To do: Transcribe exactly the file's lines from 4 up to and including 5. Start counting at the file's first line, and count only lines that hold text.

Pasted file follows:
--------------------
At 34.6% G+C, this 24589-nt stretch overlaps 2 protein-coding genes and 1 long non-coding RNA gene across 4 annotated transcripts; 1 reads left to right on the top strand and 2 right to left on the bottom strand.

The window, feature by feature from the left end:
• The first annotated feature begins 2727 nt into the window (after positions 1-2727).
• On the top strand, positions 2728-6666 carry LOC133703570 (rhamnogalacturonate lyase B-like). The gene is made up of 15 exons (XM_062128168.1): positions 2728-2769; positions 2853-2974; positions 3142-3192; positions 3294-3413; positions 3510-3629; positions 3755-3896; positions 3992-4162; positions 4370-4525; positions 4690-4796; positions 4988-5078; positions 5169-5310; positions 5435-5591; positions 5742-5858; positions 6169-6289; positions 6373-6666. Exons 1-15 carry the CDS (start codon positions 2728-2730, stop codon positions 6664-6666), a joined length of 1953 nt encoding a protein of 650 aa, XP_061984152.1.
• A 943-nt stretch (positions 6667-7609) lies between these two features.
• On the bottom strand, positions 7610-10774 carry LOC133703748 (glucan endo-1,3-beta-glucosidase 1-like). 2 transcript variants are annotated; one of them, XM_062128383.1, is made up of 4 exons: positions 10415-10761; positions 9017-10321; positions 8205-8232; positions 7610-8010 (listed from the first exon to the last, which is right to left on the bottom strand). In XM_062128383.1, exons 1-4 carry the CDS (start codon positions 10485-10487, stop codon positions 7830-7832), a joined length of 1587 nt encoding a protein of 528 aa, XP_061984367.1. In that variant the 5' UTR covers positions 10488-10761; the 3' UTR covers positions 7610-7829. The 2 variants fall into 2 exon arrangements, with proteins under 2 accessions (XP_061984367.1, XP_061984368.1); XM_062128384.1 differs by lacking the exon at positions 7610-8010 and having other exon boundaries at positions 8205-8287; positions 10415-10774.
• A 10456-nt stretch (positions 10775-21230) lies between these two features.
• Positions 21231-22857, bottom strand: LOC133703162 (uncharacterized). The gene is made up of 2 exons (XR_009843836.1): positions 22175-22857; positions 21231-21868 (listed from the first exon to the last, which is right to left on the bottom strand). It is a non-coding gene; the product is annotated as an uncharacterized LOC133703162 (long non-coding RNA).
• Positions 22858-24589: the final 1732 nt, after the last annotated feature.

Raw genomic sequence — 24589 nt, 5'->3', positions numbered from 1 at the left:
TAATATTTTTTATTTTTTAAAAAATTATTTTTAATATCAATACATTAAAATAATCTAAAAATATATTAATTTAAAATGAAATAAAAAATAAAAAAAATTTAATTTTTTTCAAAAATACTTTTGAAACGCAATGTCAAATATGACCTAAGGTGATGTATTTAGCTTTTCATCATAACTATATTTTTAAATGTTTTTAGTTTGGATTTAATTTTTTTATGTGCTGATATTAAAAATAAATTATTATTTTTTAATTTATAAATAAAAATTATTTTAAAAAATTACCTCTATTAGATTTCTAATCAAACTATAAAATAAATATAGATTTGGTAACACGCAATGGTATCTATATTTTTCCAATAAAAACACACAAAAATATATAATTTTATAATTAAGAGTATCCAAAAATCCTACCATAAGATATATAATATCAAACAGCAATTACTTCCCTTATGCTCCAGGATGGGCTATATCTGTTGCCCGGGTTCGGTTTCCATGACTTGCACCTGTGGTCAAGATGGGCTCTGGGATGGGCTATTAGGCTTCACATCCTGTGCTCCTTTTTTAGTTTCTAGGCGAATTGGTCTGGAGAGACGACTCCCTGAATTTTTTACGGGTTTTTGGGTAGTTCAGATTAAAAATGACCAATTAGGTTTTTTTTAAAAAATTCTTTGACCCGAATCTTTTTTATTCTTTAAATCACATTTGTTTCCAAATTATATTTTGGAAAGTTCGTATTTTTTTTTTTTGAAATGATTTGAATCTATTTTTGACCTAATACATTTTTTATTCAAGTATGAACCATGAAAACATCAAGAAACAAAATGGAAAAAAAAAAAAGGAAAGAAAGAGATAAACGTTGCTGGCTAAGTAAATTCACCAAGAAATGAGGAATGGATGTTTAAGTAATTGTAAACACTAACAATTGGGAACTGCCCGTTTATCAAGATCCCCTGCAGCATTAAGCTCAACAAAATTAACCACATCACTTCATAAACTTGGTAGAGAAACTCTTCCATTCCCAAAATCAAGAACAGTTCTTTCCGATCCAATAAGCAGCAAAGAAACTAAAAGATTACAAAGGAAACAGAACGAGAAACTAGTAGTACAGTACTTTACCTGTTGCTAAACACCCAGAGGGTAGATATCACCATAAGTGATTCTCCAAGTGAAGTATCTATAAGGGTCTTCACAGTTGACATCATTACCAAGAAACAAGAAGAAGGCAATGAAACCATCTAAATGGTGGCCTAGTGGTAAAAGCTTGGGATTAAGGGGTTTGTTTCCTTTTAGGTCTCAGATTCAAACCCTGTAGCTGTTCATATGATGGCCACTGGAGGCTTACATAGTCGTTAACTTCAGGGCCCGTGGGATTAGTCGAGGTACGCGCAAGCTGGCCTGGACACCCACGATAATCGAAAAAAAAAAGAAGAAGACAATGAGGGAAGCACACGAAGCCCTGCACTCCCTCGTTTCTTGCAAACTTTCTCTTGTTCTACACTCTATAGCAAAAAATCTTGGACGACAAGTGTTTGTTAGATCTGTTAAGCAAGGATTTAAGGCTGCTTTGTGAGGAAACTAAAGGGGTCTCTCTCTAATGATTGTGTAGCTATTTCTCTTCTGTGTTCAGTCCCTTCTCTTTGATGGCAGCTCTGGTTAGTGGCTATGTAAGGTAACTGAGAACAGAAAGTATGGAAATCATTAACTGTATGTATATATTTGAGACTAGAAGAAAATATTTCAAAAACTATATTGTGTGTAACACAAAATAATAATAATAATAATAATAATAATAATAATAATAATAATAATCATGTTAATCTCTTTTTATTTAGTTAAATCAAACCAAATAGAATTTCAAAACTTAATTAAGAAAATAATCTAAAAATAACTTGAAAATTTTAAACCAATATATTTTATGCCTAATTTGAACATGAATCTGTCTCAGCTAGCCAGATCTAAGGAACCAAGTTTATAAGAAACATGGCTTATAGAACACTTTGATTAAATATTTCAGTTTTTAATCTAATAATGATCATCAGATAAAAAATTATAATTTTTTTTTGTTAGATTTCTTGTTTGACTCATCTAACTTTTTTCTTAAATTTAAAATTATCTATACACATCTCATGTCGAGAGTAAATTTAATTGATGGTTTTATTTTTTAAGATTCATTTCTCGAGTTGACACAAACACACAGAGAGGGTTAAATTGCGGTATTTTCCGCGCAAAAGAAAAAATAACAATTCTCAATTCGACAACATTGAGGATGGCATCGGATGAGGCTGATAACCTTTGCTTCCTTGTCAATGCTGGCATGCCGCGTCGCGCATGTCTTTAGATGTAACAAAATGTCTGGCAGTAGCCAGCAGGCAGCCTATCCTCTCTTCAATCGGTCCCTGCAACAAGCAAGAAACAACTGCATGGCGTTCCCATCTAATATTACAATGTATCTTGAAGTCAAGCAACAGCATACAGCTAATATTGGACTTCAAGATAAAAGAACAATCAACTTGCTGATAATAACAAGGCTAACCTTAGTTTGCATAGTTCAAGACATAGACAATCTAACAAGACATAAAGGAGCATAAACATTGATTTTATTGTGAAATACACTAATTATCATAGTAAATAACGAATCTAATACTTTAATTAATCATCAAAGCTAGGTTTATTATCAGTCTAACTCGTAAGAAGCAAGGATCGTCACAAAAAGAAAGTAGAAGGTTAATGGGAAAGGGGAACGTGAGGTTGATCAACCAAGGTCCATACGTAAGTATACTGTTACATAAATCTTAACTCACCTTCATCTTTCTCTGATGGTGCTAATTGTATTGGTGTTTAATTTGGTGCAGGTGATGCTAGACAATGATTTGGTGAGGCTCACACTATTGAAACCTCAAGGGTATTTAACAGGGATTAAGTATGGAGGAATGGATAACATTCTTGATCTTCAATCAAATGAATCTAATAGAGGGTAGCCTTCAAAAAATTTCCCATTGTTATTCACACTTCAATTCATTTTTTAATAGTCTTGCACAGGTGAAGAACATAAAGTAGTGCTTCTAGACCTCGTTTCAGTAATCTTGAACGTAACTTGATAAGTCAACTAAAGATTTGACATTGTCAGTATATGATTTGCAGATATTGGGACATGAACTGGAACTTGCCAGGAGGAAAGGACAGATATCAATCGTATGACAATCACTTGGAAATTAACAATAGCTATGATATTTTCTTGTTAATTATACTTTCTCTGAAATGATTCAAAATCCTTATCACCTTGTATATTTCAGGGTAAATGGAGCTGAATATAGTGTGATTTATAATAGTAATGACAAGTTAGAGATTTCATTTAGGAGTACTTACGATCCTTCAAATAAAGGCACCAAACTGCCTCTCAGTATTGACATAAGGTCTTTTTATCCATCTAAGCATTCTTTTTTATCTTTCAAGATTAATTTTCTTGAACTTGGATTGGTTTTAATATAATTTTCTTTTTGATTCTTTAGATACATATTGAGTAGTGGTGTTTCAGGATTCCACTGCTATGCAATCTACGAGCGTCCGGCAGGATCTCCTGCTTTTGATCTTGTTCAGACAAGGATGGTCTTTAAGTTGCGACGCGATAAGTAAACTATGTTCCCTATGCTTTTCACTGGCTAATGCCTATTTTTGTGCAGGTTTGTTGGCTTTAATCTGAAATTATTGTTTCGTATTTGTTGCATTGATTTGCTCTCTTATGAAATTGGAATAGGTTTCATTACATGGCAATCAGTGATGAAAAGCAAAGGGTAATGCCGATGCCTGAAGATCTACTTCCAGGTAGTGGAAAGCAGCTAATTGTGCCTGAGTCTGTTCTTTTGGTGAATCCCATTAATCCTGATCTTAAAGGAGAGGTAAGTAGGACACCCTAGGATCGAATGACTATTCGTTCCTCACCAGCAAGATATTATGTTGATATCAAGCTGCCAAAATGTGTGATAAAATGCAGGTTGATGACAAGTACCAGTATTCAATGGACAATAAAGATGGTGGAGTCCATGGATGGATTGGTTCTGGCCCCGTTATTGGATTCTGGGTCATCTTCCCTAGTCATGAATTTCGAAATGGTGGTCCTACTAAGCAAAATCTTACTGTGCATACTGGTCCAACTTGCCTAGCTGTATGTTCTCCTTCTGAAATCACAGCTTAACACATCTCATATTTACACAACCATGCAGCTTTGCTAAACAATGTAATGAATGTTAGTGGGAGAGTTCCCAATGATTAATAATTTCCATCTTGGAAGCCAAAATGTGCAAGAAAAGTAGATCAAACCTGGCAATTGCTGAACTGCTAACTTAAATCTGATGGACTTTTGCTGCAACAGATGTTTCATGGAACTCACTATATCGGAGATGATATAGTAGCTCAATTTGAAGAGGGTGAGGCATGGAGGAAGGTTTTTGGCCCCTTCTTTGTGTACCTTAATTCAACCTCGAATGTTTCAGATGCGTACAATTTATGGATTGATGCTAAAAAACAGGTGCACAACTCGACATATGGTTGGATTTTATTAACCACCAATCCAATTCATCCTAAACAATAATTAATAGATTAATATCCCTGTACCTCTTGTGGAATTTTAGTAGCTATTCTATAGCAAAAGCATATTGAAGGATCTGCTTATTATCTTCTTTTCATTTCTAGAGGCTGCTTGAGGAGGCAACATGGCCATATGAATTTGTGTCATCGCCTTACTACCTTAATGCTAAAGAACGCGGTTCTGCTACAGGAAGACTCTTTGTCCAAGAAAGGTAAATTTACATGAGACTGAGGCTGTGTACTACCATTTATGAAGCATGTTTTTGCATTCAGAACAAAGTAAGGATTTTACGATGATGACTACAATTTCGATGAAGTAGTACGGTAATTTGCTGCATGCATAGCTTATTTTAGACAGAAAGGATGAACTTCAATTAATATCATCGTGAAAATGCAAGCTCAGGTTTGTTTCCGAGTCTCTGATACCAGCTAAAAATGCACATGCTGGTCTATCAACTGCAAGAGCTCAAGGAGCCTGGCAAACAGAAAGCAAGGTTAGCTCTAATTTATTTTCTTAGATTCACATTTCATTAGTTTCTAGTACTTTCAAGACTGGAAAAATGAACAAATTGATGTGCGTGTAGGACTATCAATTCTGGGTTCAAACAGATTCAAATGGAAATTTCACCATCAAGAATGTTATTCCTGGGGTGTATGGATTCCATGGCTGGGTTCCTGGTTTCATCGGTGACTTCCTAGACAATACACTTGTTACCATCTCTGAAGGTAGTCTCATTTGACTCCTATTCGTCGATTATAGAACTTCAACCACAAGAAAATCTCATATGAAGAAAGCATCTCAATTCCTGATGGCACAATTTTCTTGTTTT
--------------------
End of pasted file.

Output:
• On the top strand, positions 2728-6666 carry LOC133703570 (rhamnogalacturonate lyase B-like). The gene is made up of 15 exons (XM_062128168.1): positions 2728-2769; positions 2853-2974; positions 3142-3192; positions 3294-3413; positions 3510-3629; positions 3755-3896; positions 3992-4162; positions 4370-4525; positions 4690-4796; positions 4988-5078; positions 5169-5310; positions 5435-5591; positions 5742-5858; positions 6169-6289; positions 6373-6666. Exons 1-15 carry the CDS (start codon positions 2728-2730, stop codon positions 6664-6666), a joined length of 1953 nt encoding a protein of 650 aa, XP_061984152.1.
• A 943-nt stretch (positions 6667-7609) lies between these two features.